Saturday, 12 April 2014

Tree Following - A Warwickshire Cedar

I’ve been following my cedar for all of a month now, but have known it for quite some time - four years to be precise. It’s a character-packed mature tree, having originally been planted, I believe, as part of Lancelot ‘Capability’ Brown’s landscaping c1770.

If there is a problem with this tree, it has to be that I see it almost every weekday on my walk into work, and I have to admit that in some ways – it can become part of the furniture! That’s where Tree Following, I hope, will bring this tree firmly back into focus. Already I’ve found myself looking closer – I just need to capture some images that portray what I see!


It is a tree that looks vigorous and full of life, but on closer inspection it has wounds and scars that prove a long and full life. It would have been a juvenile
when in 1815 the Duke of Wellington defeated Napoleon at Waterloo, and in 1837, a handsome young tree when Queen Victoria came to the throne. When Charles Darwin's 'On the Origin of Species' was published, in 1859, the cedar was approaching its first century, and by the turn of its second century, Concorde was in regular use and we had endured two world wars…

In 1993, when the Peter Moores Foundation purchased Compton Verney for use as an art gallery, the grade II* landscape became secure once more, and the future of our cedar became a little more certain. With so much needing restoration elsewhere, it was some time before attention was turned to our cedar, but on the whole it was a strong and healthy specimen. Other trees at Compton Verney haven’t faired so well however, with two of its contemporaries simply turning up their toes, and falling into the lake.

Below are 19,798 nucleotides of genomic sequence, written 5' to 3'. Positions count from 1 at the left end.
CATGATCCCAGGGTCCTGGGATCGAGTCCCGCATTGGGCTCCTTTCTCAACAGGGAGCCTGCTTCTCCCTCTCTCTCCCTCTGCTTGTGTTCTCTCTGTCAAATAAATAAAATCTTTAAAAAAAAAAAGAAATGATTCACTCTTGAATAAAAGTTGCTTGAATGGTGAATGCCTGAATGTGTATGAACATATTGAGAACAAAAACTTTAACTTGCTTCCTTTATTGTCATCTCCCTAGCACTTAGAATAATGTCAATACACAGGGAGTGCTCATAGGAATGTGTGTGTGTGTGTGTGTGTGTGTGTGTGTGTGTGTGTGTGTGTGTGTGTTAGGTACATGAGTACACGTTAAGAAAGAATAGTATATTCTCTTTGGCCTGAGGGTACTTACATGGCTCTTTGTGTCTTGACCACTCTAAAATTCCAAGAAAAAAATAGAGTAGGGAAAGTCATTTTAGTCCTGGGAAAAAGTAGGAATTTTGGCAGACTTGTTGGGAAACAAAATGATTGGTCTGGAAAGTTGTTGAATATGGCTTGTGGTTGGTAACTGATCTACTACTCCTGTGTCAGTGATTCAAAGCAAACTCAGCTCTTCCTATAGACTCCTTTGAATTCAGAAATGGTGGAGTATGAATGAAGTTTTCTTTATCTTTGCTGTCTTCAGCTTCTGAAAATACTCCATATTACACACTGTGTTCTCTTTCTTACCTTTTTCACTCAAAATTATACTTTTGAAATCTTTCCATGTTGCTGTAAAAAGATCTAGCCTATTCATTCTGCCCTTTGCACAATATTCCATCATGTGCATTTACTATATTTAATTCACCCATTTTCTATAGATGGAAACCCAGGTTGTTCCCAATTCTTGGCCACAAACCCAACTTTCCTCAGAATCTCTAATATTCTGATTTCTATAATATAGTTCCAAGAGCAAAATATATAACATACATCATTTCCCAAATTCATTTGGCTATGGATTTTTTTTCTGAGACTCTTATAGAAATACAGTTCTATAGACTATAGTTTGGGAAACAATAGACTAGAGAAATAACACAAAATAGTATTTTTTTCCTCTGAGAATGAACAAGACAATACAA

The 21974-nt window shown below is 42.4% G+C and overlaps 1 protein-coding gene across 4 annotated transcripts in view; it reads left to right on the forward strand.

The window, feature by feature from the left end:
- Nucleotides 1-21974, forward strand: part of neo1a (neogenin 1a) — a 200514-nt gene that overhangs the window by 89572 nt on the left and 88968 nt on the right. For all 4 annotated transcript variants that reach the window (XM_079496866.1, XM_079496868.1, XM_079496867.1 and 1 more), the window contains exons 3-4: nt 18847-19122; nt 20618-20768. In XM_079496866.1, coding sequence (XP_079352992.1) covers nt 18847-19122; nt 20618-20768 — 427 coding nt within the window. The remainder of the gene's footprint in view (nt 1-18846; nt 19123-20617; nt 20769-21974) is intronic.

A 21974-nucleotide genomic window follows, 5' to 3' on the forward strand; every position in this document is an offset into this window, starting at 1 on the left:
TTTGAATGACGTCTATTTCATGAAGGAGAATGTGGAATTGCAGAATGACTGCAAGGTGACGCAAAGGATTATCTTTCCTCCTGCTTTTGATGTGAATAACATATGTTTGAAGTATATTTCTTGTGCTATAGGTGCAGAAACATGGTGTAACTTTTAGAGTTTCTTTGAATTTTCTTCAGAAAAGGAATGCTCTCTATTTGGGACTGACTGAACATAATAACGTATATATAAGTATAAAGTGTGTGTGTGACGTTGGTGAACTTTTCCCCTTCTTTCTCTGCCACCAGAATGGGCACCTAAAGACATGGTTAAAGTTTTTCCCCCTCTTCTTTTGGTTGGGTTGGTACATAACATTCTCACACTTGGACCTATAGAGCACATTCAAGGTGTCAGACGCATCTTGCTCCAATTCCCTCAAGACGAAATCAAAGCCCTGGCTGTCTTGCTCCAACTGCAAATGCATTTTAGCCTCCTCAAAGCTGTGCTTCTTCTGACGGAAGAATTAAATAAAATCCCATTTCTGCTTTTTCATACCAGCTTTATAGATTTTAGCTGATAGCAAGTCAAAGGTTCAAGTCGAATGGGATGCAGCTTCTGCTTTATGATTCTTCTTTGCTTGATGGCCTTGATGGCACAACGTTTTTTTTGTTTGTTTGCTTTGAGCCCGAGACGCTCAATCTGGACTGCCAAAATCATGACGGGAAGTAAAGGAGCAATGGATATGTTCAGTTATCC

For the above reasons and more, we’re not taking any chances, and for the cedar in question we’ve ongoing restoration work to ensure its best chance of survival. Two years ago the branch network was lightly thinned, to reduce the sail effect – a factor that often leads to branch failure in cedar trees. This year, further restoration work is planned to reduce compaction of the soil around the root-zone through an activity that injects air into the soil, introducing seaweed feed in the process and aggregate to keep those fissures open. This activity, along with changing the grass base to a woodchip one, will ensure that life-giving air and water is able to reach the all important root-zone in the right quantities.


Naturally, I have reservations over the treatment, for I’d hate anything negative to happen during my term in control, so I’ve done lots of homework and even visited Windsor to see the process in action. I’m confident we’re doing right by the tree, and our funders have also confirmed this, as the overall cost of our work will be in the region of £3000. I hope over the long term, the tree and future generations will reap the benefits!

As with all trees – wouldn’t it be great if only they could tell us their stories…. Maybe next time, I’ll write a bit about how our trees talk to us – they really can say a great deal when you know how to listen!  

Regards, Gary.
Click Here for more information about Compton Verney Grounds


Lucy Corrander Now in Halifax! said...

Quite some contraption that machine - and quite an age that tree!

Hollis said...

I'm looking forward to hearing what the trees have to say ... do share!

Carole said...

Fabulous tree in a fabulous location. I will look forward to reading more about the conservation measures you're carrying out.

Best wishes from an ex-Warwickshire girl (near Henley-in-Arden).
Carole @ La Fosse